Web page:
# Covariance stationary time series

Hi,

I understand that if both the intercept and slope coefficient in a time series do not differ significantly from 0 then it is a covariance stationary time series but how can we make valid inferences if both are not statistically significant? Does the fact that the time series is covariance stationary take precedence over the fact that the regression coefficients are statistically insignificant? Would we still be able to make proper statistical inferences?

thanks!

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b_{1}doesn’t need to be zero. As long as |b_{1}| < 1 andb_{0}= 0 it’s covariance stationary.Simplify the complicated side; don't complify the simplicated side.

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thanks, how about if you have a random walk? If you first difference the time series, should your output show statistical insignificance for both regression coefficients? In that case would inferences still be valid?

A random walk is not covariance stationary because

b_{1}= 1.Simplify the complicated side; don't complify the simplicated side.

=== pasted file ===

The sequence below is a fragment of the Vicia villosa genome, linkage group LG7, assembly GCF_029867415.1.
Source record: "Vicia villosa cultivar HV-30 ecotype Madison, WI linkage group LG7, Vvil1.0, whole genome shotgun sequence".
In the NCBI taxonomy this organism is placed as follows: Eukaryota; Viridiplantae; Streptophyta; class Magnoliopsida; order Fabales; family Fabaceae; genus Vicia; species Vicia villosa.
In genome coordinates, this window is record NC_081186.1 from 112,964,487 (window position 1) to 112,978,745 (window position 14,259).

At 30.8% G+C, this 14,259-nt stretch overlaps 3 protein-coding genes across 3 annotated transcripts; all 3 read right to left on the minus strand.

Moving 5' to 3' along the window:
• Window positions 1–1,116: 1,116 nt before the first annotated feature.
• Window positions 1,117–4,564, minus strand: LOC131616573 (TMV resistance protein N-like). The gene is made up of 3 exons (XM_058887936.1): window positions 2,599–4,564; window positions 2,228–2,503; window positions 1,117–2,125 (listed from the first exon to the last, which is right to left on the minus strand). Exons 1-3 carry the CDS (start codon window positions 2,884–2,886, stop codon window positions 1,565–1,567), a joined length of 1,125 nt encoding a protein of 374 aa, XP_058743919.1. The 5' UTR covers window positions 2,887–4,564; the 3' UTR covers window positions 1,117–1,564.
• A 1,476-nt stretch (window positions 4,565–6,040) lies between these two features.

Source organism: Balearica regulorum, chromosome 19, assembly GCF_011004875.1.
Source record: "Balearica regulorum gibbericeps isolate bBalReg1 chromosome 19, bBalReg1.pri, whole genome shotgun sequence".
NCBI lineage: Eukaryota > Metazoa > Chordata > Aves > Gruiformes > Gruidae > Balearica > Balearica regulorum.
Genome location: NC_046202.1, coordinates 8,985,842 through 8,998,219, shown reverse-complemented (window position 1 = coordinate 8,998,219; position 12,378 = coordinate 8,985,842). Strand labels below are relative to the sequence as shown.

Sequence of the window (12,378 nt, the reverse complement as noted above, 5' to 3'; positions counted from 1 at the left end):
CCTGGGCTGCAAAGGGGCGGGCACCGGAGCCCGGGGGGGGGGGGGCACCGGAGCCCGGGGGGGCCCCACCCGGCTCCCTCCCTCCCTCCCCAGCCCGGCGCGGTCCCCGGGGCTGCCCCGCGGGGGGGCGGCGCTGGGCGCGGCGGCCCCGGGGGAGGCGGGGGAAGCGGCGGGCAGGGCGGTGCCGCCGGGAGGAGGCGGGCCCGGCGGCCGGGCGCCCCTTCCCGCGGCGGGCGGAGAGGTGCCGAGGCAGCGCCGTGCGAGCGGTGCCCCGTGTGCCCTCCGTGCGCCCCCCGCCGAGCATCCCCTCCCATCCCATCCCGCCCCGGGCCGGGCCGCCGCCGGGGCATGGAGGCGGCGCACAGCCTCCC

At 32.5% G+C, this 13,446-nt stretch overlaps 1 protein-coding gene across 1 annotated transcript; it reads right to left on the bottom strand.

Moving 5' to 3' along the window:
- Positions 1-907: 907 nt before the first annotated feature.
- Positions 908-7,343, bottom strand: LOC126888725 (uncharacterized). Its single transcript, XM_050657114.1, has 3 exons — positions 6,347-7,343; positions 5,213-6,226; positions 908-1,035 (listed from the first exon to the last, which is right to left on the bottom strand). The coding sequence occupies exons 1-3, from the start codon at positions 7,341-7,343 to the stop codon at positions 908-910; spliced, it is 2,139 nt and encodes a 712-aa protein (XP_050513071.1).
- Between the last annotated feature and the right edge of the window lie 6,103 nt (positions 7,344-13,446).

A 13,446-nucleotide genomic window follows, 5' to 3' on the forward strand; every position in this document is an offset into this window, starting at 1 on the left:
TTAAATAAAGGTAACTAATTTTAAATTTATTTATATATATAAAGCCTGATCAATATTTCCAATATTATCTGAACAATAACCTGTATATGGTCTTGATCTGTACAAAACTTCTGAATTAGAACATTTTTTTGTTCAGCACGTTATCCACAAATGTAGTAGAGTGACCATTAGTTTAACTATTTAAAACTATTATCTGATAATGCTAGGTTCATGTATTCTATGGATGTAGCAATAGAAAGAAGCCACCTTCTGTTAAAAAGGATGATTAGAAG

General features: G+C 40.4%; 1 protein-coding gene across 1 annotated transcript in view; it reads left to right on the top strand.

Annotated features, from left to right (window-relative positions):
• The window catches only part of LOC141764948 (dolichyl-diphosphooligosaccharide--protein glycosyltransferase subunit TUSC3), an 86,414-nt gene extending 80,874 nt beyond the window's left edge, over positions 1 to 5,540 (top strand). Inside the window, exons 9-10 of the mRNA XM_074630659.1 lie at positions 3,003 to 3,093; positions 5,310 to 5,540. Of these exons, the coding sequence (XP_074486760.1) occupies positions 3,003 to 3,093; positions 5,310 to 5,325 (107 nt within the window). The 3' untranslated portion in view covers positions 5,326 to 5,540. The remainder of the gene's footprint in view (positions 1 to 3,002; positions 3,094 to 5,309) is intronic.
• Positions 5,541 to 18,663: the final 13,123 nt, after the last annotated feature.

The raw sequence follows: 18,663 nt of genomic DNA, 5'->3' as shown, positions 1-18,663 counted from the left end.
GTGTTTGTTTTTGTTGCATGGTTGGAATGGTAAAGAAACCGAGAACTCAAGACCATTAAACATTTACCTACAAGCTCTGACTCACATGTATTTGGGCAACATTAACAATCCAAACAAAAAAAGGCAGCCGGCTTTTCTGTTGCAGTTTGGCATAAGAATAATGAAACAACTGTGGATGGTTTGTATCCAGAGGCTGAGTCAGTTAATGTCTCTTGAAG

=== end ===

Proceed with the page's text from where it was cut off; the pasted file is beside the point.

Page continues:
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I know but if it’s first differenced, the expectation is that b

_{0}and b_{1}equal 0, right?Yes.

To what inferences are you referring?

Simplify the complicated side; don't complify the simplicated side.

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I am referring to the inferences we can make based on the regression coefficients (b

_{1}and b_{0}). If under the assumption that they should be 0 for first differenced time series, wouldn’t that make them incapable of estimating the dependent variable? In the reading on linear regression, the first thing we test is whether the regression coefficients are different from 0, if they are not then the independent variables may not have explanatory power. I guess my question boils down to: can we make valid estimations if both regression coefficients are 0 in a time series?If in the first difference equation

b_{1}can be zero, then in the original equationb_{1}can be 1. This means that the original equation might not be covariance stationary.Simplify the complicated side; don't complify the simplicated side.

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I am confused from where this is coming?

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Check in the time series reading. It is in the random walk section.

Got it, thanks…What I understand is that in a random walk, we cannot use b0 and b1 to predict, thats why we first difference and use the error term to predict. So, to answer your question, b1 and b0 will not be used to predict. In Random walk, we will add the error term to the previous value and predict the next.

Magician, pls correct me if I am wrong..

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Sounds logical for me.

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